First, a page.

MINNEAPOLIS — With demonstrations entering a second day following the police-involved death of George Floyd, Minneapolis Police Chief Medaria Arradondo is urging people observing or participating to do so with safety in mind.
Arradondo says he is supportive of peaceful demonstrations, but says a small minority of those out on the streets are not focused on that.
A spokesperson for the mayor confirmed Thursday morning that Frey had requested support from the Minnesota National Guard.
When previously asked by KARE 11's Julie Nelson whether or not the Minneapolis Police Chief would consider employing the help of the National Guard, he said he hopes it doesn't come to that, but if a public safety need arose in which he had to do so, he would request additional resources.
"I cannot risk the safety of innocent people and so that is what I've been sworn to uphold and that is what I am dedicated to do. We can have both things. We can have peaceful demonstrations, but I also have to ensure the safety of everyone in the city."
The chief says a request for any National Guard resources, however, would have to come from the Mayor of Minneapolis, Jacob Frey.
"Yes, absolutely, if I need to reach out and request those resources ... and actually that would be an undertaking that Mayor Frey would have to do formerly to request that with Governor Walz ... certainly then that is an option," Arradondo said. "I'm hoping that we don't have to get to that point. I'm hoping that those that are engaging in this negative behavior ... that they cease in doing that, and that we can allow a space for folks to gather peacefully and assemble. Certainly that is an option that I have."
During a news conference on Wednesday evening, Arradondo said, "These gatherings are very important, certainly for health, certainly for healing, but we have to make sure we're doing that ensuring everyone's safety."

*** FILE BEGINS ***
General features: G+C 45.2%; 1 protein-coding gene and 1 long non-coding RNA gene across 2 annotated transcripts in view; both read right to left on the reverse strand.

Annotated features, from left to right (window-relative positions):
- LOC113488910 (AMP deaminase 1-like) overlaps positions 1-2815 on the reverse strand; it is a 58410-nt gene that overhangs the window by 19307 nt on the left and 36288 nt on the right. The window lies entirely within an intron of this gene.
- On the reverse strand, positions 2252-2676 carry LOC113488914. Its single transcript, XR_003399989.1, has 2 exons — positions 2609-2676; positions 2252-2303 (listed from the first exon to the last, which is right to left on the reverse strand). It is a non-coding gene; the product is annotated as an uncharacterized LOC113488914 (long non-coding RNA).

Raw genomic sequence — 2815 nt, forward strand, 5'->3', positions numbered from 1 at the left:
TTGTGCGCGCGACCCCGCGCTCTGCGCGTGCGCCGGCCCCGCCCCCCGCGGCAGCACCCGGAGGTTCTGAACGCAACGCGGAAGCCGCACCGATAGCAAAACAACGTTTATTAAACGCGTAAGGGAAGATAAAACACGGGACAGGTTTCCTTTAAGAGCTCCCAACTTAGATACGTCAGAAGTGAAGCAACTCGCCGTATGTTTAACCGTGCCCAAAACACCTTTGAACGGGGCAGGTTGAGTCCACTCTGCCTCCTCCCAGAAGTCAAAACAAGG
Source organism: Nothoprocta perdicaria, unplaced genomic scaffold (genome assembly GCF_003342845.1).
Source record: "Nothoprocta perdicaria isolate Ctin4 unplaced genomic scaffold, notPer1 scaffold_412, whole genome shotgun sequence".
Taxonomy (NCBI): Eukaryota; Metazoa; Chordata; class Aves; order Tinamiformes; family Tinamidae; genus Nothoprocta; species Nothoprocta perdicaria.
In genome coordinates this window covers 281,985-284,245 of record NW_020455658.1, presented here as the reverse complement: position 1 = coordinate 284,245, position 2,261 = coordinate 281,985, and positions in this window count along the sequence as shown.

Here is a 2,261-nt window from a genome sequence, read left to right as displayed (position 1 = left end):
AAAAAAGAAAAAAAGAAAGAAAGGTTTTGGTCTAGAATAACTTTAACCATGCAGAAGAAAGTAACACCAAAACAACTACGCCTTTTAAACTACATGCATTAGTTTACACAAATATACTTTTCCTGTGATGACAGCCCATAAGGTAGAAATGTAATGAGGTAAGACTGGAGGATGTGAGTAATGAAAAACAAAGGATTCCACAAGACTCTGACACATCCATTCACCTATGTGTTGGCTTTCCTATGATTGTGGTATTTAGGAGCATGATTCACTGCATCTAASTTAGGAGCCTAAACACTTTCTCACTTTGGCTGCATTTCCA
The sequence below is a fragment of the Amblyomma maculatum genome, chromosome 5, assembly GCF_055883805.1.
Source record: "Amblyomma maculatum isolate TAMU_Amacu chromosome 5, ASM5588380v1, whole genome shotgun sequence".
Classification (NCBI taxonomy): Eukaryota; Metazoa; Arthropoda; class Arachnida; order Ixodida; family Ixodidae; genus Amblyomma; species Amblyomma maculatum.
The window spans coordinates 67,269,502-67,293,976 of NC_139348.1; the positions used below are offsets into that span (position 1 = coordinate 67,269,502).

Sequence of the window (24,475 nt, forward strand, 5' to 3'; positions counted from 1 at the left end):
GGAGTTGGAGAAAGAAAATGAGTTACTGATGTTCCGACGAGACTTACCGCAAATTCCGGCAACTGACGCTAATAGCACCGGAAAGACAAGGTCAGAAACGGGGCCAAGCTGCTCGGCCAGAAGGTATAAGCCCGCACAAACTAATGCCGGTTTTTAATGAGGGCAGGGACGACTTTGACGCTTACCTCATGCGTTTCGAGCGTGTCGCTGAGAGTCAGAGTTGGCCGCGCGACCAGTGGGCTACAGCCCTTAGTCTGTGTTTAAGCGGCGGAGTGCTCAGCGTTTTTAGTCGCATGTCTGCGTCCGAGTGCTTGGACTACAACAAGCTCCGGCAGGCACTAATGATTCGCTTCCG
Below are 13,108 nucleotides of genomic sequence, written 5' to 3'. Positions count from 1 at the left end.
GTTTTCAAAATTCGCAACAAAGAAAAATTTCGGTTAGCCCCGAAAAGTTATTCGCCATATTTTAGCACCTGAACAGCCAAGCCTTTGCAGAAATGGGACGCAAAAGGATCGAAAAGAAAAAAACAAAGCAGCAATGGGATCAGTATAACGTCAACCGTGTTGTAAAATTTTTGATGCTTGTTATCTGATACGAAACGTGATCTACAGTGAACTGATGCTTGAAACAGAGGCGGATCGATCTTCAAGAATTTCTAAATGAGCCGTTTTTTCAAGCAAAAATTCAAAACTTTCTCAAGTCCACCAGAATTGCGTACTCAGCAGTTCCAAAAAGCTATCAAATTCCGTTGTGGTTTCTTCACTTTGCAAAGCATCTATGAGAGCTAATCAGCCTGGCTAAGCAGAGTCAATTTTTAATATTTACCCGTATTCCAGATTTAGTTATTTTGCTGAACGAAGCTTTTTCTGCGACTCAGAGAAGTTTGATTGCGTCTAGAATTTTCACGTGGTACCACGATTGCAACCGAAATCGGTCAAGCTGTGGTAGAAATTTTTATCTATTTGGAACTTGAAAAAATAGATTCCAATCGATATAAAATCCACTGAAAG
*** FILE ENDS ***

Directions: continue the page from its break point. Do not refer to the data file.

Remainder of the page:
The chief said the "vast majority" of people have been peaceful, but there was at least one incident on Tuesday evening involving a breach of police department property where he approved the use of tear gas.
"I did direct our officers to deploy gas once a secure fence was breached, and those individuals, again not all, but some of those individuals were in our secure parking facility which had access to our Minneapolis squad cars and weapons," Arradondo said. "I was concerned about the personal safety of not only our officers, but of course those who were in attendance and the general public who was still out there observing."
Arradondo says he has instructed his officers to keep a level of restraint.
"The Minneapolis Police Department will continue to ensure the safeguards of everyone's First Amendment," Arradondo said. "But that cannot be at the expense of others' personal safety. So I'm urging all those who participate in these very important gatherings to do so and to be mindful of others' personal safety, their space, to be respectful. We cannot have members of our community engaging in destructive or criminal types of behavior."
KARE 11 has had crews on the ground throughout the day following the Minneapolis Police Department's press conference.
Crews described continuing tension from groups of individuals well into Wednesday night, with reports of destruction, and many people continuing to arrive as the evening progressed.